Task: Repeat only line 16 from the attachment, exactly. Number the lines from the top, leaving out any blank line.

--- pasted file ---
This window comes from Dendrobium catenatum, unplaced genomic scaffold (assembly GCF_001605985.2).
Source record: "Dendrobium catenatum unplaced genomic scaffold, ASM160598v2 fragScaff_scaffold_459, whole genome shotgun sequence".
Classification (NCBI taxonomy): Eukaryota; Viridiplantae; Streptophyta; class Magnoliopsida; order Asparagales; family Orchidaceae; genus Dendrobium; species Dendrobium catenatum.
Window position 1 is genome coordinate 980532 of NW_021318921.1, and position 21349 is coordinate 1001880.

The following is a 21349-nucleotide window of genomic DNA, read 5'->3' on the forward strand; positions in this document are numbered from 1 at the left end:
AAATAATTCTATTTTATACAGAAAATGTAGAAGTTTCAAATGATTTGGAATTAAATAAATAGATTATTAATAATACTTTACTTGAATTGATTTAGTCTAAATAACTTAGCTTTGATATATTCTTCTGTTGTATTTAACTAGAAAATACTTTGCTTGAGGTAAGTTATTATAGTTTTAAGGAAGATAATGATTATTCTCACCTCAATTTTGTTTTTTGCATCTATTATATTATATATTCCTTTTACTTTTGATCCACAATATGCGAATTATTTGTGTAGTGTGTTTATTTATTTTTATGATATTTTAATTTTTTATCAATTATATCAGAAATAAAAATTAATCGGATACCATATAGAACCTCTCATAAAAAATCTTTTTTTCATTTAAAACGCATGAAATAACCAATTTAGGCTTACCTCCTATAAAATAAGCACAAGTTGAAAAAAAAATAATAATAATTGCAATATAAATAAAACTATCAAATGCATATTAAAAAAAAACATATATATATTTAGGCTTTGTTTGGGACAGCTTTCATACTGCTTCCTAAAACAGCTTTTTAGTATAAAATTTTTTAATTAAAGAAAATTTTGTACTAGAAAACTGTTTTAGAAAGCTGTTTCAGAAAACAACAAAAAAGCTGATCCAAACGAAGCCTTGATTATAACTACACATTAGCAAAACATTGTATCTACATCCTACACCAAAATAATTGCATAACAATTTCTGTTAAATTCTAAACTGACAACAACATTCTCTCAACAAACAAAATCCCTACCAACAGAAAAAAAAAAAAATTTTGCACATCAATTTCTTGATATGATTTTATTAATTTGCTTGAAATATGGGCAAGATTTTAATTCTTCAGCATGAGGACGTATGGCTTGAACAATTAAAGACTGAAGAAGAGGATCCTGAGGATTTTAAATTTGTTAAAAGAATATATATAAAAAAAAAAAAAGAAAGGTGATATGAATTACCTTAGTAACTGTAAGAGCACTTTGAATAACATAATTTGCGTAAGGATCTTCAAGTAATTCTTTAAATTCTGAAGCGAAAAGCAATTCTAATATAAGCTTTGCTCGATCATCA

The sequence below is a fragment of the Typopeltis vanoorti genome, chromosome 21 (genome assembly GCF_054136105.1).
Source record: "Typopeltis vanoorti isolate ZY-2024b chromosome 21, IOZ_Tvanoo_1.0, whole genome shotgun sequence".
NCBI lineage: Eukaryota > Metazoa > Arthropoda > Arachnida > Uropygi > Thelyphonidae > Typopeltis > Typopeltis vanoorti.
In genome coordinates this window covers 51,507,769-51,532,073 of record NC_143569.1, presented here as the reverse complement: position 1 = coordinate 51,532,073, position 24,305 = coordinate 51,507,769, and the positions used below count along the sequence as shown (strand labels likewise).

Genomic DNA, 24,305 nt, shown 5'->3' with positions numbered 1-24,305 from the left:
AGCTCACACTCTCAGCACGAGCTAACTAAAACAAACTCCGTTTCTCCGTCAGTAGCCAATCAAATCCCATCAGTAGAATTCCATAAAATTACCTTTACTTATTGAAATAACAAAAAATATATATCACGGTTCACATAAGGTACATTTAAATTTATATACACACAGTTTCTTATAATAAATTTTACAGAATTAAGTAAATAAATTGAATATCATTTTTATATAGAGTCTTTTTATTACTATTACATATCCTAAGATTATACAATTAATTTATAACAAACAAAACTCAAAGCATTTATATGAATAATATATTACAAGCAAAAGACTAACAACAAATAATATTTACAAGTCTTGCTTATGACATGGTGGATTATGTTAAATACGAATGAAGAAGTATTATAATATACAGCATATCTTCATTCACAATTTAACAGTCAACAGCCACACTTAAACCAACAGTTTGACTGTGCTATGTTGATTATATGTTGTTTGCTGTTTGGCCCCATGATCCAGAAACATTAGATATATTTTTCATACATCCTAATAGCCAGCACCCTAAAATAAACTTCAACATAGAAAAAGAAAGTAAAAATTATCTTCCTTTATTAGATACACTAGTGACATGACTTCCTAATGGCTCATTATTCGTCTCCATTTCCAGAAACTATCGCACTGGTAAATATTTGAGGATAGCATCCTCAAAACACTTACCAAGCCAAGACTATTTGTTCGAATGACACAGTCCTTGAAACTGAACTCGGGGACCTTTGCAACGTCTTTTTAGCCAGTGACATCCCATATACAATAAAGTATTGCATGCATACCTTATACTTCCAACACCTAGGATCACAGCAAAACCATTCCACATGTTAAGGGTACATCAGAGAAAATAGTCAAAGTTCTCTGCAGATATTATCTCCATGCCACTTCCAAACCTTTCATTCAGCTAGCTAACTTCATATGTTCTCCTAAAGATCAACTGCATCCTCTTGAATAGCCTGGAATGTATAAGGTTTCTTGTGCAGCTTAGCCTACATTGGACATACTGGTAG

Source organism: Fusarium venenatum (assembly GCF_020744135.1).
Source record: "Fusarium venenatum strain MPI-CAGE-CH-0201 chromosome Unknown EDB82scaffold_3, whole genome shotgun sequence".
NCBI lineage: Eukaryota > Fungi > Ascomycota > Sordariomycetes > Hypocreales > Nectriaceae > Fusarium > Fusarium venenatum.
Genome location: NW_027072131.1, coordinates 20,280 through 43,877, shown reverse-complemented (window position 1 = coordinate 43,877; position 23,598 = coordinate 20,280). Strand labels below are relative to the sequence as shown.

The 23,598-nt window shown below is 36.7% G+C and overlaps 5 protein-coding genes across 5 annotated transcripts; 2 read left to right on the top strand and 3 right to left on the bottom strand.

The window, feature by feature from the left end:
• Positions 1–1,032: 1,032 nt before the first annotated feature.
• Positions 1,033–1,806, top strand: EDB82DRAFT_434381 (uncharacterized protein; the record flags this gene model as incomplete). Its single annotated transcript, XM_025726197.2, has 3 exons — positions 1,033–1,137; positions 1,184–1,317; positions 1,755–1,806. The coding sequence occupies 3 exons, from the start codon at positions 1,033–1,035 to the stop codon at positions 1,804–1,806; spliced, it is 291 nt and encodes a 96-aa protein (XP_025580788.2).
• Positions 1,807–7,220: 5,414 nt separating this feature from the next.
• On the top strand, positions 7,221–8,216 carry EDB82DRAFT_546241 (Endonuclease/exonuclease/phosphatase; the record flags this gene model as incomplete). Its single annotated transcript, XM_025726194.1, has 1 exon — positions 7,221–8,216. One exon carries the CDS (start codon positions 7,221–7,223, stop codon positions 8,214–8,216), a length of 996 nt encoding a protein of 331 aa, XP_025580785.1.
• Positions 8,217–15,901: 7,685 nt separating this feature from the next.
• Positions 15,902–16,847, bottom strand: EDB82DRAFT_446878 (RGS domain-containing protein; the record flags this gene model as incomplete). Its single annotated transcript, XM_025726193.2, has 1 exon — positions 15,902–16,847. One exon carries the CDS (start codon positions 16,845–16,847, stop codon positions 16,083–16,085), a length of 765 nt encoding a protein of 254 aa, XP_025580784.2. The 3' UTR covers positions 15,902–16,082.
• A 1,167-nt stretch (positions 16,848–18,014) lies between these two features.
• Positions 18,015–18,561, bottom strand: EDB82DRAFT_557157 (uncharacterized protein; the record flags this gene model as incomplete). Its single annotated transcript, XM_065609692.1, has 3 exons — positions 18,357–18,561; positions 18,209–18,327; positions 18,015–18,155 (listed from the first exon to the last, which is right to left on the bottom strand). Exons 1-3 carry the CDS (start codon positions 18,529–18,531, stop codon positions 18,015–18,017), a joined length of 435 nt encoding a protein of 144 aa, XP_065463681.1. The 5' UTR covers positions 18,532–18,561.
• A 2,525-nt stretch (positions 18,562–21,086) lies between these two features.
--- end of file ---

Genome location: NW_027072131.1, coordinates 20,280 through 43,877, shown reverse-complemented (window position 1 = coordinate 43,877; position 23,598 = coordinate 20,280). Strand labels below are relative to the sequence as shown.